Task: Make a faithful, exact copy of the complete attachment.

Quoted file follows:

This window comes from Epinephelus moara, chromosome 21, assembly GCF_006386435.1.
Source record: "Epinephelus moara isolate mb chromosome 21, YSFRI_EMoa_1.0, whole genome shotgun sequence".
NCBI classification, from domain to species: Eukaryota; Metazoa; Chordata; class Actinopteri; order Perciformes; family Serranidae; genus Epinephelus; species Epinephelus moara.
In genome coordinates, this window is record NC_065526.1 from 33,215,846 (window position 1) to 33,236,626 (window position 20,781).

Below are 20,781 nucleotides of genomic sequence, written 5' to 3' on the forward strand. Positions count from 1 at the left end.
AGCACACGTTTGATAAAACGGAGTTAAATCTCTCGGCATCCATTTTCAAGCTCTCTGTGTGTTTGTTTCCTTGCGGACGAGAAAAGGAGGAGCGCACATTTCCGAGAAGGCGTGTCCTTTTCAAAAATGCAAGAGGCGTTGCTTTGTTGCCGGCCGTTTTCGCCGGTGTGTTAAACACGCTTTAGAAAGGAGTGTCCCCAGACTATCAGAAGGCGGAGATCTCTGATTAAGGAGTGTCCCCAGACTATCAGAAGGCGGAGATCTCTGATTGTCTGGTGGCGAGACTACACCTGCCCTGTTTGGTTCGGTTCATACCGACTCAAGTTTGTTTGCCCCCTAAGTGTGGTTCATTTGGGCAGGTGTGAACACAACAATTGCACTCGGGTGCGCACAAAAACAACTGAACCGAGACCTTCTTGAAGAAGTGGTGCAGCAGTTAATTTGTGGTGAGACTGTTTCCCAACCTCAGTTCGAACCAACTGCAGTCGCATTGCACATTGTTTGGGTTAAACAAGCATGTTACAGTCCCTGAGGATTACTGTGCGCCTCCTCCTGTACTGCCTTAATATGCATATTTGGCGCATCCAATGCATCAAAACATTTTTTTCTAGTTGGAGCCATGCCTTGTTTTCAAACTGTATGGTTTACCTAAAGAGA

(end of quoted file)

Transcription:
This window comes from Epinephelus moara, chromosome 21, assembly GCF_006386435.1.
Source record: "Epinephelus moara isolate mb chromosome 21, YSFRI_EMoa_1.0, whole genome shotgun sequence".
NCBI classification, from domain to species: Eukaryota; Metazoa; Chordata; class Actinopteri; order Perciformes; family Serranidae; genus Epinephelus; species Epinephelus moara.
In genome coordinates, this window is record NC_065526.1 from 33,215,846 (window position 1) to 33,236,626 (window position 20,781).

Below are 20,781 nucleotides of genomic sequence, written 5' to 3' on the forward strand. Positions count from 1 at the left end.
AGCACACGTTTGATAAAACGGAGTTAAATCTCTCGGCATCCATTTTCAAGCTCTCTGTGTGTTTGTTTCCTTGCGGACGAGAAAAGGAGGAGCGCACATTTCCGAGAAGGCGTGTCCTTTTCAAAAATGCAAGAGGCGTTGCTTTGTTGCCGGCCGTTTTCGCCGGTGTGTTAAACACGCTTTAGAAAGGAGTGTCCCCAGACTATCAGAAGGCGGAGATCTCTGATTAAGGAGTGTCCCCAGACTATCAGAAGGCGGAGATCTCTGATTGTCTGGTGGCGAGACTACACCTGCCCTGTTTGGTTCGGTTCATACCGACTCAAGTTTGTTTGCCCCCTAAGTGTGGTTCATTTGGGCAGGTGTGAACACAACAATTGCACTCGGGTGCGCACAAAAACAACTGAACCGAGACCTTCTTGAAGAAGTGGTGCAGCAGTTAATTTGTGGTGAGACTGTTTCCCAACCTCAGTTCGAACCAACTGCAGTCGCATTGCACATTGTTTGGGTTAAACAAGCATGTTACAGTCCCTGAGGATTACTGTGCGCCTCCTCCTGTACTGCCTTAATATGCATATTTGGCGCATCCAATGCATCAAAACATTTTTTTCTAGTTGGAGCCATGCCTTGTTTTCAAACTGTATGGTTTACCTAAAGAGA